December 14, 2010 / 9:34 AM / 9 years ago

Inflation unexpectedly hits 6-month high in November

LONDON (Reuters) - Inflation rose to a six-month high in November, extending a run of upside surprises and denting lingering hopes of further monetary easing by the Bank of England.

A church spire is seen in front of financial office buildings at Canary Wharf in east London August 17, 2010. REUTERS/Toby Melville

Annual consumer price inflation rose to 3.3 percent last month from October’s 3.2 percent, marking the 11th consecutive month it has been at least a percentage point above the Bank’s 2 percent target.

Sterling rose and gilts fell as the data reinforced expectations the Bank would raise interest rates before the end of next year — timing that could be uncomfortable for Britain’s coalition government in the midst of the harshest austerity drive in generations.

Andrew Sentance, the most hawkish member of the Bank’s Monetary Policy Committee, said the data strengthened his view that interest rates should rise now.

“I think we would reinforce our credibility by gradually moving interest rates upwards,” Sentance said, saying public confidence in the Bank’s will to fight inflation could be at risk if it takes no action while inflation is above target.

Inflation looks set to rise even higher at the start of next year when VAT sales tax jumps to 20 percent from 17.5 percent and utility providers jack up tariffs.

Although wage inflation has so far remained low, policymakers are concerned that a prolonged period of above-target inflation could lead to a wage-price spiral, particularly if the recovery stays on track.

“With GDP growth well above trend and inflation persistently above the target, there is now a negligible chance that the Bank embarks on another round of QE and, in fact, a non-negligible risk of dislodging inflation expectations,” said UBS economist Amit Kara.

CREDIBILITY QUESTION

Bank Deputy Governor Charles Bean said on Monday that policymakers were watching price pressures “like proverbial hawks” and admitted inflation had been above target for an uncomfortably long time.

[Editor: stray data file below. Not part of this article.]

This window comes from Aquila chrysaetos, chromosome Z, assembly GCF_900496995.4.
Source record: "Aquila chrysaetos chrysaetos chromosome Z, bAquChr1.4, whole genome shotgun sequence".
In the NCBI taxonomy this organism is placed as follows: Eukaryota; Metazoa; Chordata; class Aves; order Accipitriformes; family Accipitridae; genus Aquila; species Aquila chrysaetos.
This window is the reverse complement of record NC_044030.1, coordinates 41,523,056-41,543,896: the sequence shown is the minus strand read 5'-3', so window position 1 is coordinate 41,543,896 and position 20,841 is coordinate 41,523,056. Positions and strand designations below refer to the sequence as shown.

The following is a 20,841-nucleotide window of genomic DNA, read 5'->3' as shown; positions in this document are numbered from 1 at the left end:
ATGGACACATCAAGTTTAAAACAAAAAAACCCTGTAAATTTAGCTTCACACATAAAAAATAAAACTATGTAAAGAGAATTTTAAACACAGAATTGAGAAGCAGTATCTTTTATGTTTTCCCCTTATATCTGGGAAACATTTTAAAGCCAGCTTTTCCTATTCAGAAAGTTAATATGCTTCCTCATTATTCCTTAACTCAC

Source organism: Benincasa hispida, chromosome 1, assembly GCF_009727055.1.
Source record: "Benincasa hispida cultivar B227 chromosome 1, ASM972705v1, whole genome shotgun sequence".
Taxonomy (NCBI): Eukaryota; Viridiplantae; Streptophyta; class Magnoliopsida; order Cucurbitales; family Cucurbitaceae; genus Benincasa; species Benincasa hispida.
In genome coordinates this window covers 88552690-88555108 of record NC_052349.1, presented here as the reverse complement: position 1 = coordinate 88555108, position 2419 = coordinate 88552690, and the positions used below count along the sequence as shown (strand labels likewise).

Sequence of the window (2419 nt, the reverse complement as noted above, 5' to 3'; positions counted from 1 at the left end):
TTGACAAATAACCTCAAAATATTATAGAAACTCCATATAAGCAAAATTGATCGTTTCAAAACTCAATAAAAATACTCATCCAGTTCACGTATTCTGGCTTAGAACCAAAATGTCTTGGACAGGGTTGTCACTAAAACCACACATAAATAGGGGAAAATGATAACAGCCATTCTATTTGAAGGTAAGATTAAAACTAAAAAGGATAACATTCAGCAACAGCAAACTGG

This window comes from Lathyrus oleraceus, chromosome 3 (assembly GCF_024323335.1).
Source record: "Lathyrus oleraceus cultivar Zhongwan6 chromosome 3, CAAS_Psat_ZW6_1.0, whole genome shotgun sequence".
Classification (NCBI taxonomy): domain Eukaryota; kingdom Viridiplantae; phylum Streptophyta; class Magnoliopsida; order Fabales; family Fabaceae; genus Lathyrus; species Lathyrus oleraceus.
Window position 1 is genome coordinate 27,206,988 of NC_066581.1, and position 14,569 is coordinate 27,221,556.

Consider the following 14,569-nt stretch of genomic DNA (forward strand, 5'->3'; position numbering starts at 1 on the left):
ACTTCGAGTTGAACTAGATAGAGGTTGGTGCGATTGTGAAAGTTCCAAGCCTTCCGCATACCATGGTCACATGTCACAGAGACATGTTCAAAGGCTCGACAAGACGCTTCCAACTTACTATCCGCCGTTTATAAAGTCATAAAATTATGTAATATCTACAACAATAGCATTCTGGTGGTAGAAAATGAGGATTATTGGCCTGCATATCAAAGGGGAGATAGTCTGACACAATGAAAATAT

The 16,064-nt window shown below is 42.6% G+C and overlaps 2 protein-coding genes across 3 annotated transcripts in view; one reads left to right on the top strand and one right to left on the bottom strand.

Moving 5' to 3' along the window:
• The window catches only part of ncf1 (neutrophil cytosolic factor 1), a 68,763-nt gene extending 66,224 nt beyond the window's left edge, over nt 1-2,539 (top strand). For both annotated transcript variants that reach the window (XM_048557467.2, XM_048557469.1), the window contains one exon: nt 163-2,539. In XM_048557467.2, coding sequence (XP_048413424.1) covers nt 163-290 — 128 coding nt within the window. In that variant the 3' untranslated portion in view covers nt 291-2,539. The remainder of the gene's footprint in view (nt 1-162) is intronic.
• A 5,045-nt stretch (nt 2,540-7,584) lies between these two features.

However the Bank has already acknowledged that inflation will stay above 3 percent all next year, and analysts said Tuesday’s data — while disappointing — was not necessarily a game-changer for monetary policy.

“The Monetary Policy Committee is unlikely to respond to this surprise,” said Barclays Capital economist Fabio Fois. “The committee has nailed its colours to the mast: it views the current high rate of inflation as temporary.”

Further signs that price pressures are growing could test the Bank’s ability to keep monetary policy loose, however, especially if consumer and investor confidence that inflation will come back down begins to falter.

“The MPC is putting its credibility on the line,” said Barclay’s Fois. “If inflation rises further, as we expect, the situation is set to become even more uncomfortable.”

COMMODITY PRICES UP

The biggest upward thrust to annual inflation came from food prices, which rose at their fastest pace in over a year, and clothing prices, which gained at their fastest pace on record.

Food and drink prices rose by an annual 5.5 percent, with bread, cereals and poultry accounting for the biggest increases. Wheat prices have surged around 60 percent since June due to poor weather in Russia, Australia and Argentina.

Higher cotton prices helped lift clothing costs by an annual 2.1 percent, the fastest rate since comparable records began in 1997.

Slowdowns in the pace of inflation for transport, recreation and culture, and restaurants and hotels, were not enough to stop the rise in the overall figure.

The retail price inflation gauge, which includes more housing costs and is the benchmark for many wage deals, rose at an even faster pace — to 4.7 percent from 4.5 percent in October.

“If inflation expectations start to respond, there is a danger that the Bank may be forced to tighten monetary policy just as the biggest fiscal squeeze for decades is hitting the economy,” said Jonathan Loynes at Capital Economics.

Editing by Catherine Evans, John Stonestreet

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